All the above considered, I sat down with pen and paper at hand, and thought hard about where I am on my journey, and tried to answer the question (now). I felt that my next natural step (after finishing the series)  would be to write a new single story, and focus on the Spanish translation of my first book, and possibly the series. Any other components of marketing books, gaining exposure, or other writing-related projects will be assigned secondary status (as far as focus and effort). This is a prelude, a peek, an early answer to my question, but of course, it all may change. What’s important is that I challenged myself to think about it and took a glance at the possibilities. It also helped me measure my level of readiness according to where I am on my journey. It was worth considering.

As an indie author, how do you feel about balancing current trends and your own journey?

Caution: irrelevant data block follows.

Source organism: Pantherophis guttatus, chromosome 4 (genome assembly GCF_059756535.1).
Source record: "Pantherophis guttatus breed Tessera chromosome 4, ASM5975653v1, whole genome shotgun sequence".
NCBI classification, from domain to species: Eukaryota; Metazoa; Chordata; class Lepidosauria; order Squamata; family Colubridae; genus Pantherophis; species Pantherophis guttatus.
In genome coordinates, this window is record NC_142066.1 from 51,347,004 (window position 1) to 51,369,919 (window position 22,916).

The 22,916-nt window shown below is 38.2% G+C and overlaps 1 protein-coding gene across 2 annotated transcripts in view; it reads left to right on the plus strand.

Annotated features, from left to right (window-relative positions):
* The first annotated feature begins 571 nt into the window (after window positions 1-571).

photo by Maria Antonia Diaz

photo by Maria Antonia Diaz

 

Introvert of Introverts

Lately, I read or hear an increasing amount of information on the topic of being and introvert, and wonder if the people who call themselves introverts have mislabeled themselves. Introvert is not synonym of shy. According to the popular definition now, an introvert is a person who recharges or gets his/her energy from enjoying moments of solitude, working alone, as opposed to an extrovert who energizes by having people around, spending time with others and socializing in more live environments. An introvert would feel drained in this environment, and would need “quiet time” to recover. That does not make him/her a loner, socialization/interaction is enjoyed in moderation. This definition sounds good to me.

Another topic that goes hand in hand with this one is book marketing. Indie authors who consider themselves introverts might have a hard time grasping the now popular concept of indie book marketing, which just as the indie publishing movement, has gained momentum, hence all the bombarding with Must Dos, Nevers, and Don’ts related to self-publishing and book marketing. For an Introvert of Introverts, all this advice may be confusing, overwhelming, exhausting, and frightening. Why?